"As I was waiting on him, I had to look up. He is so tall,” says Rachel, a junior at NDSU who works as a server at Herd & Horns. "He was very humble, especially as a guest. He didn’t treat anyone like they were below him or anything.”

(In case you're wondering, Wentz picked up the entire tab, $1,000 and left a $500 tip. He was whisked off by his cousin in a 1996 Chevy pickup truck. No frills.)

Down in Bismarck, they are rooting for Wentz, too. At Fireflour, a hip pizza and craft beer joint a few miles away from Century High, Mike and Ben are working a slow Wednesday lunch shift when they begrudgingly confirm that Eagles fandom is on the rise. They have seen tons of No. 11 shirts all over town. Foam fingers, too. They are proud of Wentz and the hype Bismarck is getting — all that, despite being Cowboys fans themselves.  

"Sorry, I got a Dez Bryant jersey. Go Cowboys," says Ben. 

Ben has never met Wentz, but sees his parents sometimes at Evangel church on 14th Street. One of Wentz's former college teammates works at Fireflour. It's a small town, six degrees of separation is the norm.

Still, no one has a negative word to say about Wentz. He's the anti-Odell Beckham, shutting his mouth and crediting teammates after big or improbable wins. Wentz has somehow remained in the news cycle, 24/7, even though his inner circle has been limiting interview requests these days. 

"I think as he finds his way, he’ll open up a little bit more,” Tehven says. “It’s not him being egotistical or anything like that. It’s just Carson being Carson."

Wingenbach can't think of any off-the-wall or funny moments about his former quarterback. He was never a big talker, not a rah-rah guy in the locker room, he just knew how to gut out a win. 

"I always go back to practice," he says. "He just practiced so well and when the quarterback practices well, your team practices well. He seemed to bring that every night to the practice field, and with that, also his leadership and determination."

One funny moment: Wentz was involved in a trick-shot video that went viral on YouTube back in September. The video showed Wentz doing a "Crazy Paper" toss, where he was shooting crumpled-up pieces of paper into trash cans in a variety of ways, including hitting them with a baseball bat. Interesting side note: Wingenbach's son, Kameron, was featured in that video.

Wingenbach recalled: "Kameron came home and told me they had made that film and I was like, 'Oh my goodness.' They are really good friends."

When asked to provide any kind of zany insight into the intensely private Wentz's life, Wingenbach thinks hard. Then, thinks more, fervently trying to recall a moment that might give Philly fans some small nugget to latch onto. Sorry, nothing. 

It's another matter of "Carson being Carson," a common phrase around these parts.  

Wentz's rise to 'role model'
Winning is another common phrase in Fargo, where NDSU is more legendary than Alabama or Notre Dame. Hopefully that winning tradition can rub off on Wentz's new team. He's got an entire state cheering for a championship-starved city 1,600 miles away.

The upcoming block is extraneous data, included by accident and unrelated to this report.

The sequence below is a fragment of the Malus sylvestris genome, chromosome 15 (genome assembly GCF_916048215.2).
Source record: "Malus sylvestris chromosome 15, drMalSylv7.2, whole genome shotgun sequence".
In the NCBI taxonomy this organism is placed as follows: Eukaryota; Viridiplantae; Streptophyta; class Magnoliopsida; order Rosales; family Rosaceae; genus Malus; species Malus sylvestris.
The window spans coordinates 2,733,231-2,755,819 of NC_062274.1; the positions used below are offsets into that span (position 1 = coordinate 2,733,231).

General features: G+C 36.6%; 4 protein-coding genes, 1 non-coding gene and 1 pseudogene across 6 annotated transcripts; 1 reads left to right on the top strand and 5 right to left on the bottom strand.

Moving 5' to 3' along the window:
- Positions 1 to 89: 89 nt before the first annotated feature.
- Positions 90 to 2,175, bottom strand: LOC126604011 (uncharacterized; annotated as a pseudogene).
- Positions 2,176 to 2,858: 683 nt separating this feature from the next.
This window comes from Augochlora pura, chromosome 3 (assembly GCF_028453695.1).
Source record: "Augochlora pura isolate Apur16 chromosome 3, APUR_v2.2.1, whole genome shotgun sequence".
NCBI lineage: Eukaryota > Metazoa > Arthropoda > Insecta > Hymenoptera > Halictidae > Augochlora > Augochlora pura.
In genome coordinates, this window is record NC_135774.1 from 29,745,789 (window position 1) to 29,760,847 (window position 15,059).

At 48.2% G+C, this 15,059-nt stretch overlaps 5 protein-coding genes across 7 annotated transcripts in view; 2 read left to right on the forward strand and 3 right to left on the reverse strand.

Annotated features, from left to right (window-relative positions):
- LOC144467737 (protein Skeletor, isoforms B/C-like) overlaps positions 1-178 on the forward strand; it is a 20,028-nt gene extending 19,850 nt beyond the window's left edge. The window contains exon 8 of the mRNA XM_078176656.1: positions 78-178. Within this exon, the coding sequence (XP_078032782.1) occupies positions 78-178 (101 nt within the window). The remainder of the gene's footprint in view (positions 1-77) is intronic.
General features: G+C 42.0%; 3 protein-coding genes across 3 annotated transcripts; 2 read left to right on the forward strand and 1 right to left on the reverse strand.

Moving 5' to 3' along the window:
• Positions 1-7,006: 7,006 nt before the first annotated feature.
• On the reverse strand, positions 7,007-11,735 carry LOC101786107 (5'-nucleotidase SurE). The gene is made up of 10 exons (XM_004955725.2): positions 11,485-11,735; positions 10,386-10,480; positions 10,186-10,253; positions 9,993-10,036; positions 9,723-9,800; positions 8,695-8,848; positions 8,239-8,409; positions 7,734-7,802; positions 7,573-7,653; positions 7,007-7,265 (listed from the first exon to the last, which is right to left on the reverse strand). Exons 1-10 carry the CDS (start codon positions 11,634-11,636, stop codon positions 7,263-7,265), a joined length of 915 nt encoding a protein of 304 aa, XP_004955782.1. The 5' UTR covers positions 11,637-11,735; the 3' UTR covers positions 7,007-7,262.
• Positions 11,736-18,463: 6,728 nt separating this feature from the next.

No one expected Wentz's meteoric rise up the NFL stratosphere. No colleges came knocking down his door until the end of his senior season, after Central Michigan reached out. 

Not wanting to lose homegrown talent, North Dakota State rushed in with the full-court press. They flew in from Fargo to visit with Wentz in 2012, leaving right after to play in a playoff game against Missoula. 

The rest is history, one that is being told through the sale of No. 11 Eagles jerseys throughout the Dakota Territory. Those jerseys are shining a bright midnight green spotlight on North Dakota, brighter and noisier than the prairie dogs out on the Great Plains. 

"He's a role model," Tehven says. "It isn’t Johnny Manziel making it rain.”

Is there a better story in the NFL? Probably not. Is there a better story in North Dakota? Not yet. But there might be one coming soon. Century High is in the process of retiring Wentz's high school jersey.

"You know, that was 2010, so we are waiting on a replica," Wingenbach says. "Already six years ago, it was a Russell athletic jersey, so we got a little while."

When that happens, maybe all those new Eagles fans living in North Dakota will make the 70-mile trek south, down the turnpike, to Wingenbach's hometown. 

There, maybe they can get Wentz to pose in front of the welcome sign — appropriately reading: Welcome to Carson, North Dakota. 

Howie Roseman: Eagles find value in dwindling free agent market

Howie Roseman: Eagles find value in dwindling free agent market

PHOENIX -- After the 2016 NFL season ended, Eagles vice president of football operations Howie Roseman said the Eagles were done signing expensive free agent Band-Aids. 

Then on Tuesday, the team brought in DE Chris Long and CB Patrick Robinson on two- and one-year deals, respectively. 

Don't they look an awful lot like Band-Aids? 

"I think we're at the stage in free agency, where we're constantly looking at values," Roseman said on Tuesday at the owners' meetings in Arizona. "Talk about this guy and what he brings to the table on and off the field. I understand when we talked in January, we said no Band-Aids, but from our perspective, there are opportunities to get value in free agency, certainly at this time of year and we're looking for ways to improve our football team. 

"We are trying to build this for the long time, but at the same time, when we see opportunities to improve our football team and the competition level and the depth, we're going to take those opportunities."